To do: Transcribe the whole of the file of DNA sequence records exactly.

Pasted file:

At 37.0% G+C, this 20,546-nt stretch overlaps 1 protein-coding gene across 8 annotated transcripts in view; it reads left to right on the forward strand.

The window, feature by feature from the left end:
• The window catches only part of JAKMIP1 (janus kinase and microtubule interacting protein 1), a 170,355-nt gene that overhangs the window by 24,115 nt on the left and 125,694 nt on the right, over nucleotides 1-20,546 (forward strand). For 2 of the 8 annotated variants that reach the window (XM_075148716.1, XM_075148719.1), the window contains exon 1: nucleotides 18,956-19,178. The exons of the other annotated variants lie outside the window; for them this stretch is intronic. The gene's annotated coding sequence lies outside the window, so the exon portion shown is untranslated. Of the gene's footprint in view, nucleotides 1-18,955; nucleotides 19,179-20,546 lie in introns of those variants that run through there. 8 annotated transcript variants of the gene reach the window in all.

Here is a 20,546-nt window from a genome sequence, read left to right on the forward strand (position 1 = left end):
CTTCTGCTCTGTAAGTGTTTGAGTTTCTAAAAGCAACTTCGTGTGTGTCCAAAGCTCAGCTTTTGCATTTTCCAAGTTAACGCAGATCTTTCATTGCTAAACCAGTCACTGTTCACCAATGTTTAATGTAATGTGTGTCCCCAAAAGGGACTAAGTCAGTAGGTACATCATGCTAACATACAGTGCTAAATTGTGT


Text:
At 37.0% G+C, this 20,546-nt stretch overlaps 1 protein-coding gene across 8 annotated transcripts in view; it reads left to right on the forward strand.

The window, feature by feature from the left end:
• The window catches only part of JAKMIP1 (janus kinase and microtubule interacting protein 1), a 170,355-nt gene that overhangs the window by 24,115 nt on the left and 125,694 nt on the right, over nucleotides 1-20,546 (forward strand). For 2 of the 8 annotated variants that reach the window (XM_075148716.1, XM_075148719.1), the window contains exon 1: nucleotides 18,956-19,178. The exons of the other annotated variants lie outside the window; for them this stretch is intronic. The gene's annotated coding sequence lies outside the window, so the exon portion shown is untranslated. Of the gene's footprint in view, nucleotides 1-18,955; nucleotides 19,179-20,546 lie in introns of those variants that run through there. 8 annotated transcript variants of the gene reach the window in all.

Here is a 20,546-nt window from a genome sequence, read left to right on the forward strand (position 1 = left end):
CTTCTGCTCTGTAAGTGTTTGAGTTTCTAAAAGCAACTTCGTGTGTGTCCAAAGCTCAGCTTTTGCATTTTCCAAGTTAACGCAGATCTTTCATTGCTAAACCAGTCACTGTTCACCAATGTTTAATGTAATGTGTGTCCCCAAAAGGGACTAAGTCAGTAGGTACATCATGCTAACATACAGTGCTAAATTGTGT